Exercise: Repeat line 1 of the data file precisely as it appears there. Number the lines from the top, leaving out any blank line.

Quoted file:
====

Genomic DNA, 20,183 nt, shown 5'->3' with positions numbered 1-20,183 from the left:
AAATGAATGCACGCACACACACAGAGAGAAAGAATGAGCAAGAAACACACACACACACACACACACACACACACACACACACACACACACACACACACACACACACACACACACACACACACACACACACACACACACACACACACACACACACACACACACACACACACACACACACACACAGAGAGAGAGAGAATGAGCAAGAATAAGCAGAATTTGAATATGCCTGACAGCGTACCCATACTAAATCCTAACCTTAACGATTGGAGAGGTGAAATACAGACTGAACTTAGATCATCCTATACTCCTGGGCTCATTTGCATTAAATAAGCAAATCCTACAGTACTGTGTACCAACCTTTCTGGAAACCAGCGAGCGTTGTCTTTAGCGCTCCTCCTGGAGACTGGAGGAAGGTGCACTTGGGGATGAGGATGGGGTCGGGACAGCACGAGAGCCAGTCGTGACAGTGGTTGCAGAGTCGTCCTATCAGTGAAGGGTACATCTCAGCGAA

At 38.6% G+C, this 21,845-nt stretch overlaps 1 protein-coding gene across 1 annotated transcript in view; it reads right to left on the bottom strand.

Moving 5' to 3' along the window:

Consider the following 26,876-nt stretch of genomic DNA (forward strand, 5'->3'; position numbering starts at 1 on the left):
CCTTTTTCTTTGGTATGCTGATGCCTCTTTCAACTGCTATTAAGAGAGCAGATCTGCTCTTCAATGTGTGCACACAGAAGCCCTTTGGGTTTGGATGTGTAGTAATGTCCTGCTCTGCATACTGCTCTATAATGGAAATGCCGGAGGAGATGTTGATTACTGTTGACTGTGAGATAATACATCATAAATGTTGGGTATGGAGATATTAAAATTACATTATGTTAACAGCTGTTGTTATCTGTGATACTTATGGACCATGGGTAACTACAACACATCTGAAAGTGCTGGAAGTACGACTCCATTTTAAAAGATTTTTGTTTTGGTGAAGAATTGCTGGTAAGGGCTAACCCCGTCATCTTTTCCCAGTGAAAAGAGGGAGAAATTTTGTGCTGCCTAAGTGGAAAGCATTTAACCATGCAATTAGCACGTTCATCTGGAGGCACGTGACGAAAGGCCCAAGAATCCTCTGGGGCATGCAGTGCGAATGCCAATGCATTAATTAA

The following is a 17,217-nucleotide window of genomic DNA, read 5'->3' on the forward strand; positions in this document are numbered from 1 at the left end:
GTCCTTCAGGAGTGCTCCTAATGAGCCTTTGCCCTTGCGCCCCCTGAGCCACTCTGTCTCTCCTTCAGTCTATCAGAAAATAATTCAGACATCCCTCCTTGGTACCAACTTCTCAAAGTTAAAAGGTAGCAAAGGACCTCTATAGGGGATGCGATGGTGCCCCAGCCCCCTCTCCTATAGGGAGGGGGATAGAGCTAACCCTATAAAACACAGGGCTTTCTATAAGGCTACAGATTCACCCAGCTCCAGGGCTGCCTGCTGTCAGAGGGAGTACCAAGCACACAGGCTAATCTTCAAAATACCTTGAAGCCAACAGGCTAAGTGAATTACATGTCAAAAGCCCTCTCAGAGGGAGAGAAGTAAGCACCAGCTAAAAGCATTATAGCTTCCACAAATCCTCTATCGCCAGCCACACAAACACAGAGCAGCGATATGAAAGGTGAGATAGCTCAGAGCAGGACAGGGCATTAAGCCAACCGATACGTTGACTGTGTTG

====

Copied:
Genomic DNA, 20,183 nt, shown 5'->3' with positions numbered 1-20,183 from the left: